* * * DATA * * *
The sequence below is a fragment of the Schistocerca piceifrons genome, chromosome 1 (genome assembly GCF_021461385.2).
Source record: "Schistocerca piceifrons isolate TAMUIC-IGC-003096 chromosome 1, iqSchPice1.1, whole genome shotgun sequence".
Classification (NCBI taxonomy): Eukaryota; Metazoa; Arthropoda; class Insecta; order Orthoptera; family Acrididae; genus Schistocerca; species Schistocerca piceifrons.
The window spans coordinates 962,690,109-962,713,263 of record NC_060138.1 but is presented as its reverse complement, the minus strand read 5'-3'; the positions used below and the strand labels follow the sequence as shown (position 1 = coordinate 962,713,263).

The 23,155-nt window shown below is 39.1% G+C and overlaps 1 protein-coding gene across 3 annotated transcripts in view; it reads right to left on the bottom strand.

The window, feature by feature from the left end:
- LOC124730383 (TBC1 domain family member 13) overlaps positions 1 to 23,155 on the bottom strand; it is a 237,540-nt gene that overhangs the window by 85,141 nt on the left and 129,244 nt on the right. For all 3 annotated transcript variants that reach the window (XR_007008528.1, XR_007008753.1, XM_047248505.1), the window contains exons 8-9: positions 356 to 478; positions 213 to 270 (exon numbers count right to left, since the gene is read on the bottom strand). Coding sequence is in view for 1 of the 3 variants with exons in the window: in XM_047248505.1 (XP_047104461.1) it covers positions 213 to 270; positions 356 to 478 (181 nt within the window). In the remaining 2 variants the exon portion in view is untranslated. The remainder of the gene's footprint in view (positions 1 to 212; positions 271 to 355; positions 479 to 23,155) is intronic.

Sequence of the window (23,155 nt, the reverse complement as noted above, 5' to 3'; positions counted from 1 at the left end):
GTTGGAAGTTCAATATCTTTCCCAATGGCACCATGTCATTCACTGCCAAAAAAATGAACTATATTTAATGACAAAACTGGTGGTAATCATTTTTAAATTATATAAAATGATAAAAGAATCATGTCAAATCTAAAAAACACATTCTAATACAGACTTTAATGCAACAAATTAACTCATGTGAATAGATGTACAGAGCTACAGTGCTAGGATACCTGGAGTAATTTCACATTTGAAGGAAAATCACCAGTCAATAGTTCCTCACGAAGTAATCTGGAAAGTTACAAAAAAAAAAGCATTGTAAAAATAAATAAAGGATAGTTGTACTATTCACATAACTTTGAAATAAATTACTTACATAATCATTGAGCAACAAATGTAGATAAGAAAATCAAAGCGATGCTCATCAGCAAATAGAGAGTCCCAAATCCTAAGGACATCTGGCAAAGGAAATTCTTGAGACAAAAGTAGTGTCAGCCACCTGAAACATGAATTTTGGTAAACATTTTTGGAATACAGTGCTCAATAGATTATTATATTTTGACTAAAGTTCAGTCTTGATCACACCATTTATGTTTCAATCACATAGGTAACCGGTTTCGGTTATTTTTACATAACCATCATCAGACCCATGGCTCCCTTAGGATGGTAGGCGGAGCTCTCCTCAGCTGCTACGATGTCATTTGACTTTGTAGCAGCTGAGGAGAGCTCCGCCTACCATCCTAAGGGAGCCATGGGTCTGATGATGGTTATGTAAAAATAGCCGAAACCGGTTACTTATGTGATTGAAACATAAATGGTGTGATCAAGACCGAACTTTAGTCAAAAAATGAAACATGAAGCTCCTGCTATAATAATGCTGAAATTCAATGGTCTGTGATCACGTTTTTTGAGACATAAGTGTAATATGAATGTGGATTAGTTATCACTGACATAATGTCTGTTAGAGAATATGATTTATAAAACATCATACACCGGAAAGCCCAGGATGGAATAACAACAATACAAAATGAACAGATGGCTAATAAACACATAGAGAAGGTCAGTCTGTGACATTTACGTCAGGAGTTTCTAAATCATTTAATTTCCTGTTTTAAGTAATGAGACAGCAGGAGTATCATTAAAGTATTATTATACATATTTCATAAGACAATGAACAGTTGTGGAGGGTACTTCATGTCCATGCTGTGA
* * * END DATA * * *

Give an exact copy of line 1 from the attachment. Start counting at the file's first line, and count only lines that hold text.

The sequence below is a fragment of the Schistocerca piceifrons genome, chromosome 1 (genome assembly GCF_021461385.2).